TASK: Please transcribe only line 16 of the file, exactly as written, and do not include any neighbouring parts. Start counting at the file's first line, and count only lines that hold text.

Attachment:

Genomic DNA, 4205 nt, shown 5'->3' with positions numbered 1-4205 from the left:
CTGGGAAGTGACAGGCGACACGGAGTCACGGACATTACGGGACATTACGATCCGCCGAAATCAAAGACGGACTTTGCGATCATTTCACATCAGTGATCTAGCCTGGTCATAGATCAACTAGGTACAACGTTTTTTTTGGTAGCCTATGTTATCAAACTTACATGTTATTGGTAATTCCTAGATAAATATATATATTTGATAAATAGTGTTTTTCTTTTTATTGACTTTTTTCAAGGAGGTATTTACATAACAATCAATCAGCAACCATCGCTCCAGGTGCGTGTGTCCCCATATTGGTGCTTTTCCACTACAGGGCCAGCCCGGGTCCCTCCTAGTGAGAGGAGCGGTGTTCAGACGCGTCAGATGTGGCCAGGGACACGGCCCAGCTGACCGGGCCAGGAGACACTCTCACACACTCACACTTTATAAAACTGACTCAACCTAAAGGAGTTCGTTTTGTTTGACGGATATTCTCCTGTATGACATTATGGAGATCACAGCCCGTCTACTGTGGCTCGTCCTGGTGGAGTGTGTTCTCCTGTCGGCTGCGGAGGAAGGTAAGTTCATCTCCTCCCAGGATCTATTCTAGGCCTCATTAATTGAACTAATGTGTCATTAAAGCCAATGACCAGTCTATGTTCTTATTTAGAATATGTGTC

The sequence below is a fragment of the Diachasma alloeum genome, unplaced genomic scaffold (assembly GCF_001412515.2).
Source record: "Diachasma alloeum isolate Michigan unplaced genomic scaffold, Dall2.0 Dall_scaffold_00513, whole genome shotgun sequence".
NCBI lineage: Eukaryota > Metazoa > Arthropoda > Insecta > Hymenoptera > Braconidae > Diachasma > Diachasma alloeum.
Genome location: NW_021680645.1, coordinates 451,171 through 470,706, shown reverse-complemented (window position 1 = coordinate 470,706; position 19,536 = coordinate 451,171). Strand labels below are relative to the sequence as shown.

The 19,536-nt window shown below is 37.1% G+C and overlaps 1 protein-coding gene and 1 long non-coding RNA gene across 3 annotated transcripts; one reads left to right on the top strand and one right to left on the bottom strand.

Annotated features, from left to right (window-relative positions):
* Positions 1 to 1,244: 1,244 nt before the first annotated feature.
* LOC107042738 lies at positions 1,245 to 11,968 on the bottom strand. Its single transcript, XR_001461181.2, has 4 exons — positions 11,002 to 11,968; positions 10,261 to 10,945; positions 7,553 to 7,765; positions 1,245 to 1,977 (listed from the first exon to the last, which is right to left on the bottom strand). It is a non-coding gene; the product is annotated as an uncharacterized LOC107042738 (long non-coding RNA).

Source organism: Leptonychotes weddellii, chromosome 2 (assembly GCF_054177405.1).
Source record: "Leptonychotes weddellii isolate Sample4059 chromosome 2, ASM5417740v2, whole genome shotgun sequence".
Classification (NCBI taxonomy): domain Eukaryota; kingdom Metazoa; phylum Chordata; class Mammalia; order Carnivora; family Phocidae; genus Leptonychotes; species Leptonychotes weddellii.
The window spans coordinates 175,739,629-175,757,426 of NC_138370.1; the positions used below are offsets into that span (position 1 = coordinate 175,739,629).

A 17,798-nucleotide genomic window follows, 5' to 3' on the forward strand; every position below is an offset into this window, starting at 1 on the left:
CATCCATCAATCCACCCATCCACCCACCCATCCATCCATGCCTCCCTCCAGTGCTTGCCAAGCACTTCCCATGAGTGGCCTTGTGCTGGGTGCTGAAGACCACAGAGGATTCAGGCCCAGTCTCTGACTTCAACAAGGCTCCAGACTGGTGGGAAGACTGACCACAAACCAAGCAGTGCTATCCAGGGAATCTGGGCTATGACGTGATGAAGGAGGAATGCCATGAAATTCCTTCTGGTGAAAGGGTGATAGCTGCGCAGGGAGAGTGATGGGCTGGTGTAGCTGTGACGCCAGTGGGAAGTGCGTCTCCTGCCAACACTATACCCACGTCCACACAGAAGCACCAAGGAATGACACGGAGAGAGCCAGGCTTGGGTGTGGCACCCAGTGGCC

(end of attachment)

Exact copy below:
CATCCATCAATCCACCCATCCACCCACCCATCCATCCATGCCTCCCTCCAGTGCTTGCCAAGCACTTCCCATGAGTGGCCTTGTGCTGGGTGCTGAAGACCACAGAGGATTCAGGCCCAGTCTCTGACTTCAACAAGGCTCCAGACTGGTGGGAAGACTGACCACAAACCAAGCAGTGCTATCCAGGGAATCTGGGCTATGACGTGATGAAGGAGGAATGCCATGAAATTCCTTCTGGTGAAAGGGTGATAGCTGCGCAGGGAGAGTGATGGGCTGGTGTAGCTGTGACGCCAGTGGGAAGTGCGTCTCCTGCCAACACTATACCCACGTCCACACAGAAGCACCAAGGAATGACACGGAGAGAGCCAGGCTTGGGTGTGGCACCCAGTGGCC